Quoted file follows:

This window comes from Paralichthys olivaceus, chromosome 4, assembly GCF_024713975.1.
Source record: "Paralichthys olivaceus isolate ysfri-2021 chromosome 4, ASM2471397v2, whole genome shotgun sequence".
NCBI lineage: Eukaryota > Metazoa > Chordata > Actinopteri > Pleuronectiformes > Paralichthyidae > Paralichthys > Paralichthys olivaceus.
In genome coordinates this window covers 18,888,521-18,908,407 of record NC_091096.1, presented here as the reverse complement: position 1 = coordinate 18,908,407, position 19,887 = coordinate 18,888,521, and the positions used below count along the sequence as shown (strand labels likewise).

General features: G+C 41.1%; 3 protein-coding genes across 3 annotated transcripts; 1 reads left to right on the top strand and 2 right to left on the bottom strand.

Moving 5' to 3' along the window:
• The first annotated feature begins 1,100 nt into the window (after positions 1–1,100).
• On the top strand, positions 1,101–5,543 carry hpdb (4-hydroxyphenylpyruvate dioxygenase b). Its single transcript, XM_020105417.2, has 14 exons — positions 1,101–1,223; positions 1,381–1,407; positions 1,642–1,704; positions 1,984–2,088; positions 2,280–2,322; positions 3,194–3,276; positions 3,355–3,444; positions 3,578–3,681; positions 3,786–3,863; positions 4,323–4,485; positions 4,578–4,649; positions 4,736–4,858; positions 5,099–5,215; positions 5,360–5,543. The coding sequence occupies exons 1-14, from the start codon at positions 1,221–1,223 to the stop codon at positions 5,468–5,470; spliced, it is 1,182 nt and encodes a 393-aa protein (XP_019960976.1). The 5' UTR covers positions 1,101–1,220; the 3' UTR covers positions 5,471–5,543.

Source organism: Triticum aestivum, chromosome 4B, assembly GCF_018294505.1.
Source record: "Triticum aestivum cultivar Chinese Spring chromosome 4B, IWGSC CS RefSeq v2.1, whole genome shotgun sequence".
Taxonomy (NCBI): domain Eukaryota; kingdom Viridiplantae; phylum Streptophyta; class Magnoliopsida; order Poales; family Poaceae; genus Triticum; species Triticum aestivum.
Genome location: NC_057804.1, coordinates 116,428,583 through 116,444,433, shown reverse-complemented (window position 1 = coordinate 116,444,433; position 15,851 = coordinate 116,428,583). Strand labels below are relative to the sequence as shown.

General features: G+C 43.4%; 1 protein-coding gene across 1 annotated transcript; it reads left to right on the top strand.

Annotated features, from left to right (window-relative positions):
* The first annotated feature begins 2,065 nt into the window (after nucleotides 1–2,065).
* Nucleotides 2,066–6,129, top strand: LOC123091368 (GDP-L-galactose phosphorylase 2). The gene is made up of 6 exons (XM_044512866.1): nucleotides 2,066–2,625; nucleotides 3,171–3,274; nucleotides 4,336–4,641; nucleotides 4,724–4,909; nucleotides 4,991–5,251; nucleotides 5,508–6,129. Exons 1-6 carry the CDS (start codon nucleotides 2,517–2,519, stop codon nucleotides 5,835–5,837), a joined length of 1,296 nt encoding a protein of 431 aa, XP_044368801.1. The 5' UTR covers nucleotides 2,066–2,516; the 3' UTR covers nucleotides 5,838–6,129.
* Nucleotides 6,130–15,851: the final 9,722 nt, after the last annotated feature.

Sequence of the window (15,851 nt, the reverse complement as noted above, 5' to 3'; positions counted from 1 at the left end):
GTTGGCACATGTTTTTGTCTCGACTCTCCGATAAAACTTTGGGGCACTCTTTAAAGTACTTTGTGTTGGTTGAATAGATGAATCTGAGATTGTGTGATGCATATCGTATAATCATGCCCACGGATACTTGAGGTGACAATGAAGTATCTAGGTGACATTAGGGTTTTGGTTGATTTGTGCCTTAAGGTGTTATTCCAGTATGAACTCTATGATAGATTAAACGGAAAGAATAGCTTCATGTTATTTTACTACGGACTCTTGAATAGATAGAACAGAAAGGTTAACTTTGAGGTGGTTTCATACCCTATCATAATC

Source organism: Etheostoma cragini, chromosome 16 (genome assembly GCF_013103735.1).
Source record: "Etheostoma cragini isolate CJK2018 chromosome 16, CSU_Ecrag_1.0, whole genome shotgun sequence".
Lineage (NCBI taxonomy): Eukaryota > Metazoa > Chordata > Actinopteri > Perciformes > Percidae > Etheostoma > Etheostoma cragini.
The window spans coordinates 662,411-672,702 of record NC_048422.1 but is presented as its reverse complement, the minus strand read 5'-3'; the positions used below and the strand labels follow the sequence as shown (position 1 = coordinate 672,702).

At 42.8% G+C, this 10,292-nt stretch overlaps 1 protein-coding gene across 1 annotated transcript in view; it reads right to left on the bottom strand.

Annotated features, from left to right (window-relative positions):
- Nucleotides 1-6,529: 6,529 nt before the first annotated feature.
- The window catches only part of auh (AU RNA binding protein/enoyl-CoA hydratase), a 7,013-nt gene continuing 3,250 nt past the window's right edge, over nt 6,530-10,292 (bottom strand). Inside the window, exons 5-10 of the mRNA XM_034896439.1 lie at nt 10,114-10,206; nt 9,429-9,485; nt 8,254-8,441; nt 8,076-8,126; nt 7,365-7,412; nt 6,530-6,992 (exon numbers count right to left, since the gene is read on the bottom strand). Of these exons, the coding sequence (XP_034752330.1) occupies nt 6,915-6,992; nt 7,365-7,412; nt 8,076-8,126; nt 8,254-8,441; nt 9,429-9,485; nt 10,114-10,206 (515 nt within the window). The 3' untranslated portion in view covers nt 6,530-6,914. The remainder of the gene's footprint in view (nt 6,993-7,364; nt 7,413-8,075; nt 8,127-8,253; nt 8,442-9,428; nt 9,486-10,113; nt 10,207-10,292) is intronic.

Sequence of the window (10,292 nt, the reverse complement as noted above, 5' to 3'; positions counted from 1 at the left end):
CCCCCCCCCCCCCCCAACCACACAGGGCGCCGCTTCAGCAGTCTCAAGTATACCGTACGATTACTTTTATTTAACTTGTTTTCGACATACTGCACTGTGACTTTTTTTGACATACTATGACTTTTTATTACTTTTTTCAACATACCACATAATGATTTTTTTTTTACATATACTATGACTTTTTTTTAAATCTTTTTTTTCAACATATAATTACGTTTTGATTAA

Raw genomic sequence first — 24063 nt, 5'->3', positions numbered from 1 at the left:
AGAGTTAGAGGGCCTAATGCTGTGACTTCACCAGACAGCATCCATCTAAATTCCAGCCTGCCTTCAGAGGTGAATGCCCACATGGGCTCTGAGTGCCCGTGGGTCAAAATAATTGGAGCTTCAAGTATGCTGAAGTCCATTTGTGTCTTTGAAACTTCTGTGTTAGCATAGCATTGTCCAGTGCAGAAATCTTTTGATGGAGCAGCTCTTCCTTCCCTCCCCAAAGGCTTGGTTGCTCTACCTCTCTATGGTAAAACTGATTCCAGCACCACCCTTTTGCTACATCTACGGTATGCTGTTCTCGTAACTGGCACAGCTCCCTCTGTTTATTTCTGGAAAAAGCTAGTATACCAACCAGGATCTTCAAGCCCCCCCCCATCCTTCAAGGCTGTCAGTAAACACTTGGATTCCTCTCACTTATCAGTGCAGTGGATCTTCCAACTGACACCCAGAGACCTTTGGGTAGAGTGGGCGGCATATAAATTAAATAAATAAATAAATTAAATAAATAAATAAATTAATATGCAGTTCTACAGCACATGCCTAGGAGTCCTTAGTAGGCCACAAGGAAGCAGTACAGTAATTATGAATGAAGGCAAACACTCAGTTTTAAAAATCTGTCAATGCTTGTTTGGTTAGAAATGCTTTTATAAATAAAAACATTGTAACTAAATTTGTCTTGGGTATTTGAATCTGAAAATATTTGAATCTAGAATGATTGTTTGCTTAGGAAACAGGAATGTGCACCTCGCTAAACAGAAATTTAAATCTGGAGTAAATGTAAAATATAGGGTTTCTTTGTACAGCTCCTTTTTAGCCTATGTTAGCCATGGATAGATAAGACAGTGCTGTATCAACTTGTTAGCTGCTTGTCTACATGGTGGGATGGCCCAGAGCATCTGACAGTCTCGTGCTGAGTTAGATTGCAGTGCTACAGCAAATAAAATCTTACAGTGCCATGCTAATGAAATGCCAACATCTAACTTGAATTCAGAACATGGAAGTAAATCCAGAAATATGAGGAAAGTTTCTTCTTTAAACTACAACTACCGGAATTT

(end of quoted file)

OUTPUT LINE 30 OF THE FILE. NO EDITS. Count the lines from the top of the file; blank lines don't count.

Raw genomic sequence first — 24063 nt, 5'->3', positions numbered from 1 at the left: